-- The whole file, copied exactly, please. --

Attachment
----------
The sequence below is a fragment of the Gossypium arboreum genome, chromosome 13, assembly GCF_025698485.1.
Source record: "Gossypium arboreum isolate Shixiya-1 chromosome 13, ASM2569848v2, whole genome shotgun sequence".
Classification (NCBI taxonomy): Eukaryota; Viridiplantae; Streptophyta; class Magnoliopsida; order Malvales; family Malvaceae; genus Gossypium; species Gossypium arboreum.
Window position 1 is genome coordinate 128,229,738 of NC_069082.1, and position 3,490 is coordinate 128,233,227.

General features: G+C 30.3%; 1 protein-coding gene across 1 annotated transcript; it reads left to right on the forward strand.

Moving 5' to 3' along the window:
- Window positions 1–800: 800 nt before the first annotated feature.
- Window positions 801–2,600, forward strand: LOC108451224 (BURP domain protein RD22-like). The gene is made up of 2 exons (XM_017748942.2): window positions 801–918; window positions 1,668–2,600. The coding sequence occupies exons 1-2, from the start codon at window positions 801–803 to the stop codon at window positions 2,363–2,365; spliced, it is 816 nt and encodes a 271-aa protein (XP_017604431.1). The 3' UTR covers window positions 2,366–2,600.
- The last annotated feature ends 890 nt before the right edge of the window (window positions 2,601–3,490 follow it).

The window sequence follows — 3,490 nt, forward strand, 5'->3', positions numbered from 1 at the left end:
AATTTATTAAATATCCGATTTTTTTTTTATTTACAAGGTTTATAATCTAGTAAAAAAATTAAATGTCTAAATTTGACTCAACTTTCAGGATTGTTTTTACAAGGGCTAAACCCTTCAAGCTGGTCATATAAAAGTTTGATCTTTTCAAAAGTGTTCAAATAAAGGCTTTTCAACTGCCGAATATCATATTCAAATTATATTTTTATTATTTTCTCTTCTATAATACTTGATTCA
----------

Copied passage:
The sequence below is a fragment of the Gossypium arboreum genome, chromosome 13, assembly GCF_025698485.1.
Source record: "Gossypium arboreum isolate Shixiya-1 chromosome 13, ASM2569848v2, whole genome shotgun sequence".
Classification (NCBI taxonomy): Eukaryota; Viridiplantae; Streptophyta; class Magnoliopsida; order Malvales; family Malvaceae; genus Gossypium; species Gossypium arboreum.
Window position 1 is genome coordinate 128,229,738 of NC_069082.1, and position 3,490 is coordinate 128,233,227.

General features: G+C 30.3%; 1 protein-coding gene across 1 annotated transcript; it reads left to right on the forward strand.

Moving 5' to 3' along the window:
- Window positions 1–800: 800 nt before the first annotated feature.
- Window positions 801–2,600, forward strand: LOC108451224 (BURP domain protein RD22-like). The gene is made up of 2 exons (XM_017748942.2): window positions 801–918; window positions 1,668–2,600. The coding sequence occupies exons 1-2, from the start codon at window positions 801–803 to the stop codon at window positions 2,363–2,365; spliced, it is 816 nt and encodes a 271-aa protein (XP_017604431.1). The 3' UTR covers window positions 2,366–2,600.
- The last annotated feature ends 890 nt before the right edge of the window (window positions 2,601–3,490 follow it).

The window sequence follows — 3,490 nt, forward strand, 5'->3', positions numbered from 1 at the left end:
AATTTATTAAATATCCGATTTTTTTTTTATTTACAAGGTTTATAATCTAGTAAAAAAATTAAATGTCTAAATTTGACTCAACTTTCAGGATTGTTTTTACAAGGGCTAAACCCTTCAAGCTGGTCATATAAAAGTTTGATCTTTTCAAAAGTGTTCAAATAAAGGCTTTTCAACTGCCGAATATCATATTCAAATTATATTTTTATTATTTTCTCTTCTATAATACTTGATTCA